Kusev, Petko, van Schaik, Paul, Alzahrani, Shrooq, Lonigro, Samantha and Kuvaldina, Svitlana (2014) Uncertainty and Morality of Utilitarian Judgments. In: 55th Annual Meeting of the Psychonomic Society, 20-23rd November 2014, California, USA. (Unpublished)

Is it acceptable and moral to sacrifice a few people’s lives to save many others? Research on moral dilemmas has shown that respondents judge personal moral actions as less appropriate than equivalent impersonal moral actions. Accordingly, theorists (e.g., Greene et al., 2001) have argued that judgments of appropriateness in personal moral dilemmas are (i) more emotionally salient than impersonal moral dilemmas, and (ii) more cognitively demanding, as respondents spend relatively more time judging the appropriateness of personal moral actions. In contrast, our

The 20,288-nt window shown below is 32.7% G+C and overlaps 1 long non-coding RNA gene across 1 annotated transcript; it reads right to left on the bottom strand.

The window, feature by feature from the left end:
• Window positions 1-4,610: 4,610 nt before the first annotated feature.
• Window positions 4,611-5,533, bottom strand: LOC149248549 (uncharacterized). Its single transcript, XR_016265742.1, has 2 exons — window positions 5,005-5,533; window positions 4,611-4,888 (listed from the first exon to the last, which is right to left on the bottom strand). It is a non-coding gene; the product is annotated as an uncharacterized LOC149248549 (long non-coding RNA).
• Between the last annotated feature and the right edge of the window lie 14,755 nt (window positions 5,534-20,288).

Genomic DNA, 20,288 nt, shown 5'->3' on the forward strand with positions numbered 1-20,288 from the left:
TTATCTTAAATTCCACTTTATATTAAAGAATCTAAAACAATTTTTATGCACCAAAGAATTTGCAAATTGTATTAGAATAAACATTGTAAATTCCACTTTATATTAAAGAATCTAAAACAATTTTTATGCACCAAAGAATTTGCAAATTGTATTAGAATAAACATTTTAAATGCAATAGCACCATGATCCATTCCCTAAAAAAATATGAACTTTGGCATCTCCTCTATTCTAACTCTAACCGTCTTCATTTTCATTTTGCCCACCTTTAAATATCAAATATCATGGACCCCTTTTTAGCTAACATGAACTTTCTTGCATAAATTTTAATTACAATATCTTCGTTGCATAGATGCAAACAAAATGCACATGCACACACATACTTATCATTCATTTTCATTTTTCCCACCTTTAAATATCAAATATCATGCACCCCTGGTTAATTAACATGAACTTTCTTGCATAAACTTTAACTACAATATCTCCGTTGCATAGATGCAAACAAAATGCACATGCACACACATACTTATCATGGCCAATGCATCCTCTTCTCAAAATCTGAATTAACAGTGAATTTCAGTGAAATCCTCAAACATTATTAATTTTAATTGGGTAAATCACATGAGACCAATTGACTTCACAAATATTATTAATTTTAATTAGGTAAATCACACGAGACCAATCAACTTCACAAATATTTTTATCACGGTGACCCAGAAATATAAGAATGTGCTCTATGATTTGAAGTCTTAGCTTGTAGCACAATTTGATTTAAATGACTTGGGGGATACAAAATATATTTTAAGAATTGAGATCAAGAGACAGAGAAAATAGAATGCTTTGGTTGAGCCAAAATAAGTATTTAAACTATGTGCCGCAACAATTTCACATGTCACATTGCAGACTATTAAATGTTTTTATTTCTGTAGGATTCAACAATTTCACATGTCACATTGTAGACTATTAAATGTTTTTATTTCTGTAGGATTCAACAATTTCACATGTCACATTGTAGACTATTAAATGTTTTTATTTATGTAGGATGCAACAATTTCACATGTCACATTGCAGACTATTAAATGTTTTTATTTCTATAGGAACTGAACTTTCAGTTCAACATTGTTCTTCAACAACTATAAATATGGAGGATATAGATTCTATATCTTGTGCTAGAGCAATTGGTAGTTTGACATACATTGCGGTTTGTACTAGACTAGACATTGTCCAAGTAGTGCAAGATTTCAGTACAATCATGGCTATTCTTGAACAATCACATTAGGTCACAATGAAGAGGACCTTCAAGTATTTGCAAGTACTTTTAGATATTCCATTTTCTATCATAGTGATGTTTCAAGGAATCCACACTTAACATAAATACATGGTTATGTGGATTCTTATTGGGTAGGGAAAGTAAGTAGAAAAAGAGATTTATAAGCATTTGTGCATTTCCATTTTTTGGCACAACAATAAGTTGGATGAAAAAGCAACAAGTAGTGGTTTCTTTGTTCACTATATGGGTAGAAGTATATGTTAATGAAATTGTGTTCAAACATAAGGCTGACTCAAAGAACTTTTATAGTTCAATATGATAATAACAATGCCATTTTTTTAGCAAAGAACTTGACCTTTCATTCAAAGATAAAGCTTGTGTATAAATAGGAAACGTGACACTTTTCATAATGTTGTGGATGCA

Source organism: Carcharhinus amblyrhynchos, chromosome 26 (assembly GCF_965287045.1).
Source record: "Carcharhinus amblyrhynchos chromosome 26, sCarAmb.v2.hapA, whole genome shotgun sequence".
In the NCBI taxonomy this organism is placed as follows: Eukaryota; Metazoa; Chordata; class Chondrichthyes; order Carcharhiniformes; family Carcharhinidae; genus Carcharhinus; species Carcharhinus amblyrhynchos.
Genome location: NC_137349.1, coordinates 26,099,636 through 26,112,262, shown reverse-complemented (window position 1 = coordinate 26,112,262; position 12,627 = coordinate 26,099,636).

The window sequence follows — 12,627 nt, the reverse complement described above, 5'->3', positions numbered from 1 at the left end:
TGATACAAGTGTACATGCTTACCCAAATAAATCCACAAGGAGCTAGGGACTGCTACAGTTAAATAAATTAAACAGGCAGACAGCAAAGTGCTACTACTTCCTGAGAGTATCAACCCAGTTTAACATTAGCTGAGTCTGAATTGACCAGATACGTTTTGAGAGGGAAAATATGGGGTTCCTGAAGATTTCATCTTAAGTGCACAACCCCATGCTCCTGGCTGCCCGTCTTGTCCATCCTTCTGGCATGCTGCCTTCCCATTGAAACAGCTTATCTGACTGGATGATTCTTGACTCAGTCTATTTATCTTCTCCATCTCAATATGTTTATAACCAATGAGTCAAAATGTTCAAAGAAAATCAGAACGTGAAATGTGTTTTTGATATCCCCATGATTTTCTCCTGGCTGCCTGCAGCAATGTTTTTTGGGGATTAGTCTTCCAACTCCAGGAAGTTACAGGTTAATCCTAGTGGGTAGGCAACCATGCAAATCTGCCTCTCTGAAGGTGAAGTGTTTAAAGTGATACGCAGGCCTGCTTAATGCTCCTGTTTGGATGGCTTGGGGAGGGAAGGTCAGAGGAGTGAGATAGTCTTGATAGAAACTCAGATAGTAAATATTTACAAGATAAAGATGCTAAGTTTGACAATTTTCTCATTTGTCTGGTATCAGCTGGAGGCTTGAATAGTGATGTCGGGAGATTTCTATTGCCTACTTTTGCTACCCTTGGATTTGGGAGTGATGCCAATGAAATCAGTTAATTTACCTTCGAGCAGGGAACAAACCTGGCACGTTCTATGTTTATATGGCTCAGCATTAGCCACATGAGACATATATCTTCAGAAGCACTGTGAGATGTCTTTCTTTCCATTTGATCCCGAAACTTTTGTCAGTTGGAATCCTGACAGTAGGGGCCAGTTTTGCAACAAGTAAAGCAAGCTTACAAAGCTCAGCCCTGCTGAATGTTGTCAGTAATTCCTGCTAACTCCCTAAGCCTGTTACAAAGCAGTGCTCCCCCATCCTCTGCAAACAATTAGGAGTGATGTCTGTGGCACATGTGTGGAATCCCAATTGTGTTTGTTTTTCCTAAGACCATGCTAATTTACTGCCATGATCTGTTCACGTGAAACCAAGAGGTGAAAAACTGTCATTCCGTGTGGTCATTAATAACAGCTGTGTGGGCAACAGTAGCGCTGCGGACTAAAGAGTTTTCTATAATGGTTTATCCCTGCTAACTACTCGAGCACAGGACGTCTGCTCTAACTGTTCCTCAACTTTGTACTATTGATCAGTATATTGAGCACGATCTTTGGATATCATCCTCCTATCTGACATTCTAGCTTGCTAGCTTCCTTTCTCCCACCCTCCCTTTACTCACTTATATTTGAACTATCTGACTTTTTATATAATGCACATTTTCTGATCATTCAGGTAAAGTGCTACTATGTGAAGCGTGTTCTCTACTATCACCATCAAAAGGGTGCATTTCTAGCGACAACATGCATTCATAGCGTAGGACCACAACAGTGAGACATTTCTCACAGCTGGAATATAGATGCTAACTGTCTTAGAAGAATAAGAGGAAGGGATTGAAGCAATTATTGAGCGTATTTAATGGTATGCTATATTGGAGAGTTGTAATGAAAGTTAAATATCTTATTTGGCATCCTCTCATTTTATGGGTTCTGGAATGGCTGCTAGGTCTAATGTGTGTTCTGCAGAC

research shows that level of uncertainty rather than personal involvement influence judgments of appropriateness. Information about moral actions and consequences eliminates uncertainty, and boosts the visibility of utilitarian moral
actions; accordingly, respondents judge utilitarian moral actions as increasingly appropriate. Our findings highlight a need to investigate how variation in uncertainty produces
variation in utilitarian judgments

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